“Drifting will continue to grow, but that’s only if we continue to support drifters on the amateur level, and most importantly, the people who organize the grassroots drifting events. After all, it is those people who are building new drifters and teaching them how to drive.” – Antonio Alvendia in Drifting: Sideways from Japan to America
Despite the obvious plug (forgive me), what Antonio wrote in 2006 is evident five years later.
These grassroots events are where many of the nation’s best drifters first made their marks. While Japan was fortunate to have small, frequent drift events, Americans were left to figure out ways to get their tracks open to such a sport.
Now, after years of consistent growth and the expansion of our own small drift events, we’ve come to see plenty of tracks around the nation become accustomed to drifting. These events have been paramount in molding skilled drifters, some of whom have made it in the big leagues.
However, for many years now, the San Francisco Bay Area hasn’t been able to provide a consistent outlet for its “home grown” talent. The ThunderDrift events at Thunder Hill Raceway are very popular, and provide a great place for Northern Californians to flex their drifting skills. However, it’s hard for some people to make it all the way out to Thunder Hill on a consistent basis, because it’s nearly two or three hours away from some parts of the Bay Area. Some drivers simply don’t have the ability to make a four-to-six-hour round trip every time they want to go drifting. Now, maybe they won’t have to.
Infineon Raceway is now home to the weekly Sonoma Drift Program. The raceway recently held an exhibition and I was lucky to be able to attend. Although not everyone might think so, something like this is monumental for the Bay Area drift scene. The track now regularly provides a large skidpad with a small media island in the middle and a bunch of cones set up around it. This particular event was for a good cause too – all proceeds went toward a relief effort for Japan.
The event had a great turnout. Many Bay Area natives came out in support of the cause and got some track time as well. The grid was a pretty cool spot to be – especially since I was surrounded by some familiar cars and owners.
Here’s Kiavash Shariloo, otherwise known as Kia. He steers a rear-wheel-drive converted Subaru Impreza WRX. He’s also the owner of a relatively new shop that specializes in Subarus called TD Garage in Walnut Creek. We met just a month ago when I spotted his car outside of a restaurant in Berkeley and I started snapping some shots. His car is pretty dope, he’s a nice dude and he’s got a pretty gnarly beard as well! Behind him is Mark Arcenal of Fatlace in his Nissan 240SX S14. I’ll have more about his ride in a later post.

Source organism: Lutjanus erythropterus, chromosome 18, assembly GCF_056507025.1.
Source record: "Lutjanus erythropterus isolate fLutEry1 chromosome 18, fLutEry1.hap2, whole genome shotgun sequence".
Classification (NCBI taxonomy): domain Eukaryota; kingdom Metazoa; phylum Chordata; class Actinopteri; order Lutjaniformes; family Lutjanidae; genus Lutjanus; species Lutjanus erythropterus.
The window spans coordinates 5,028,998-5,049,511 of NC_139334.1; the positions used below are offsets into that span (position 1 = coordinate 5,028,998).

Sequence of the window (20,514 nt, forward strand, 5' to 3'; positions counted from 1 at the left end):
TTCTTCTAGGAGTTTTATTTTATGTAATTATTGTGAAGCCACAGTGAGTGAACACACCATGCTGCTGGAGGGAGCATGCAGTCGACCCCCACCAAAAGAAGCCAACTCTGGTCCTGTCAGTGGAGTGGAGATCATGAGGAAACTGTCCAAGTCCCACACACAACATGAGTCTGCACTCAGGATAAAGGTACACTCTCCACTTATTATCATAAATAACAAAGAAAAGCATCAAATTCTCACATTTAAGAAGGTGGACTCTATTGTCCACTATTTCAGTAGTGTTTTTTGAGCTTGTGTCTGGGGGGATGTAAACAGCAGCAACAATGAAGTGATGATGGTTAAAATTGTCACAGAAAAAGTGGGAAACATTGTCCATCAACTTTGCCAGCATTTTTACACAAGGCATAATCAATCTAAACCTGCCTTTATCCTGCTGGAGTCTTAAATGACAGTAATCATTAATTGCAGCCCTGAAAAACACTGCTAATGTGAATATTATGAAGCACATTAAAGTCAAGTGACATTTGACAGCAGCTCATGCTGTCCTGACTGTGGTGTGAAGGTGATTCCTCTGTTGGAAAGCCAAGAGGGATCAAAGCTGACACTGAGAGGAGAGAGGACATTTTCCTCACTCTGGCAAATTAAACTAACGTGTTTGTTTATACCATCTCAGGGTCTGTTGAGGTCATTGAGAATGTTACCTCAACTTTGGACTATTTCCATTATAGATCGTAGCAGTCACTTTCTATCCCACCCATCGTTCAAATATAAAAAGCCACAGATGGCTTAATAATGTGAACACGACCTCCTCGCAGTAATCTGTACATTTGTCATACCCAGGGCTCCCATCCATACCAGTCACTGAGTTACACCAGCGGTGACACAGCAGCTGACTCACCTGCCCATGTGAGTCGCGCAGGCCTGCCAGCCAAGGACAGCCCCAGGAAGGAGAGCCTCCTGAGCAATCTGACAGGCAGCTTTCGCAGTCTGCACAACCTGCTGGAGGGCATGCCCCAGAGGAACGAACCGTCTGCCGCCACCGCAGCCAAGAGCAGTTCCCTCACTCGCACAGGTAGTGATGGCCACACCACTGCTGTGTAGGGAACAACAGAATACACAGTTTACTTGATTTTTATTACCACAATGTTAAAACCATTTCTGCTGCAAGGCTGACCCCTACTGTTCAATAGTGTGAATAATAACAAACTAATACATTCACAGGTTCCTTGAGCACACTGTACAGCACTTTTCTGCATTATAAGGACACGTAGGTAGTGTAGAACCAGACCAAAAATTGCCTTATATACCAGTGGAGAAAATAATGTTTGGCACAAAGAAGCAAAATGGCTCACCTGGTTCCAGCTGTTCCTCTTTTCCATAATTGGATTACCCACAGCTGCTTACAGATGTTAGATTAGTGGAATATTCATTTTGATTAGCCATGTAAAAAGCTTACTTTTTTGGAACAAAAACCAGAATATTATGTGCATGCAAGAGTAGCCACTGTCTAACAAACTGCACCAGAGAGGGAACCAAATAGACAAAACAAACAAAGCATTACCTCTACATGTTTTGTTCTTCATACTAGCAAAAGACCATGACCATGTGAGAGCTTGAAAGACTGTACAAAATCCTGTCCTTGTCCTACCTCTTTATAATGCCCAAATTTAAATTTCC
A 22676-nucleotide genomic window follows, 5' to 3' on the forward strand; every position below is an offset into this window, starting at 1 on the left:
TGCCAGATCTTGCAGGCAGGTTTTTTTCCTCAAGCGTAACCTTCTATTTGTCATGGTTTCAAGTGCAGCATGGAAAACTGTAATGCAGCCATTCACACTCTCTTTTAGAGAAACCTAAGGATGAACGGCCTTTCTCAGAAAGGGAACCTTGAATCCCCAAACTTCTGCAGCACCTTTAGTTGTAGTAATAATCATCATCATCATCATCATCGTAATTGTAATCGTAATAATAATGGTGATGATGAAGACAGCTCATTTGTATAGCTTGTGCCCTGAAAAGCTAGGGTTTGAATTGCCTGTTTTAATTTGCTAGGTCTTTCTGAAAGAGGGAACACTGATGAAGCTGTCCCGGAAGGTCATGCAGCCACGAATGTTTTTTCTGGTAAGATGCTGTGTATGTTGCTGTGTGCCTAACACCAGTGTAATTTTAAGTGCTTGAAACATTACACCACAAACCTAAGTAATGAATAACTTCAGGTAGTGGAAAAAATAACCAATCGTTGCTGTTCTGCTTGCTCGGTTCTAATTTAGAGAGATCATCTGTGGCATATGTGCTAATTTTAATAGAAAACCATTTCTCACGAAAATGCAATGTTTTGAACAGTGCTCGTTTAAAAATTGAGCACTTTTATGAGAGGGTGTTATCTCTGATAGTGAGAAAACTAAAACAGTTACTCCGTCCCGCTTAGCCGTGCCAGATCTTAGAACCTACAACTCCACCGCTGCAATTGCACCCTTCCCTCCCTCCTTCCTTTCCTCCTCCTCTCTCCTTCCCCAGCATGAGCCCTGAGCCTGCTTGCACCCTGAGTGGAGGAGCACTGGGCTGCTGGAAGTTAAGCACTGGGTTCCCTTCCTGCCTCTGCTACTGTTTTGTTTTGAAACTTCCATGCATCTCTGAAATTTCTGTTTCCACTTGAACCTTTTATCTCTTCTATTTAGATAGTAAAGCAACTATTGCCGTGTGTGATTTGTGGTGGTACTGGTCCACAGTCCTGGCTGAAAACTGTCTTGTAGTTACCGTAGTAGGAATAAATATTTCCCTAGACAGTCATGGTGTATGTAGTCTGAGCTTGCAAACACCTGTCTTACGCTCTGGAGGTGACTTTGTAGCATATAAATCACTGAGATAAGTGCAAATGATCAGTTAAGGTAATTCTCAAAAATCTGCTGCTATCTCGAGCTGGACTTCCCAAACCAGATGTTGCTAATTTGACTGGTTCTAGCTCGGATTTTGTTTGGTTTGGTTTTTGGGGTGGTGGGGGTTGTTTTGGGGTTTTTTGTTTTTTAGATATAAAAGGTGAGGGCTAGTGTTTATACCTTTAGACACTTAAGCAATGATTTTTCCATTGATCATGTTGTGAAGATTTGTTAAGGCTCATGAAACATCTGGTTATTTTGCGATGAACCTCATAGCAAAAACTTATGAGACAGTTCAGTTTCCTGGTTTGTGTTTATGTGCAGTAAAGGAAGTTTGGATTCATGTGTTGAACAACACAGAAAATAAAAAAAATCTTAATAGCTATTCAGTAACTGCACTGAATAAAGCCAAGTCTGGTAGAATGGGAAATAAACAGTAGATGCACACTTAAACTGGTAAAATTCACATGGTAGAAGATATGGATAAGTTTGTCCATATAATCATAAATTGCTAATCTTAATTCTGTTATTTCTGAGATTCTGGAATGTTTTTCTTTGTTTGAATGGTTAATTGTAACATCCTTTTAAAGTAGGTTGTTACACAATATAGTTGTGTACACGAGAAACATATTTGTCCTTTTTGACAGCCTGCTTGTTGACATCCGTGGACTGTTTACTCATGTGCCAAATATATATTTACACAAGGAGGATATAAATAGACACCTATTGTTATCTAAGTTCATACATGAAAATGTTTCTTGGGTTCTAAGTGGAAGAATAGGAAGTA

This Mazda RX7 FC3S was laying down pretty good angle into the night. It turns out that the owner, Lexis King, lives about five miles away from me in Richmond. I don’t know of too many drifters from around here but he’s holdin’ it down for the 510!
There were some professional drifters in action as well…
Matt Field, a NorCal native, brought out his Formula D-driven S14. This thing caught everyone’s eye with its highlighter-green paint.
In fact, it was one of the only cars I could shoot as the sun went down, thanks to its wild new livery.
Speaking of wild, check out the interior of this Nissan 240SX S13. The outside is painted purple and I’ll bet (well, more like hope) the ladies like it!
In and near the garages, there was a small car show for spectators to check out. Although many of the cars didn’t stand out as spectacular, I found some that I really liked. I saw this BMW E46 M3 before at Wekfest and simply fell in love. The car’s lines work with the aftermarket body parts and the wheels to make a simple and clean, yet noticeable, package.
I’m usually not a big fan of Volkswagens, but Kevin Antaki’s bagged MK2 Golf is simply too beautiful to resist. The matching BBS wheels are a nice touch.
The crowds were amazed by the presence of this Nissan R33 Skyline at the event. It’s not everyday that you see such a rare car being daily-driven in NorCal. It’s too bad that the owner’s registration was about to expire.
Back on the track, Josh Kravitz was killin’ it in his Datsun 510. He came in at high speeds, initiated well, and executed turn-to-turn transitions smoothly.
It was awesome seeing San Francisco’s own Formula D star Calvin Wan behind the wheel of his Mazda RX-7 FD3S again. It’s been a while since I last saw Calvin’s car. To this day, it is still one of my favorite drift cars. The last time I saw it, it was wrapped in the green and blue Team Falken colors. The car looks damn good now with all the white paint and carbon fiber revealed.
Calvin has all his skills on point, too! It was impressive to see how he hasn’t gotten rusty since his time away from Formula D. He still drives like he’s competing for a podium spot. Respect!
Registration is now open for the first official event on May 4. It costs $80 to drift and those who wish to do so must pre-register on the track’s website. Spectators will pay $10 at the gate.
Even though this was the first event, it showed that there is great desire for drivers and fans to have something like this. I predict that, with more of these events, we can expect to see more professional drivers coming out of the Bay Area.
:: Sam Attal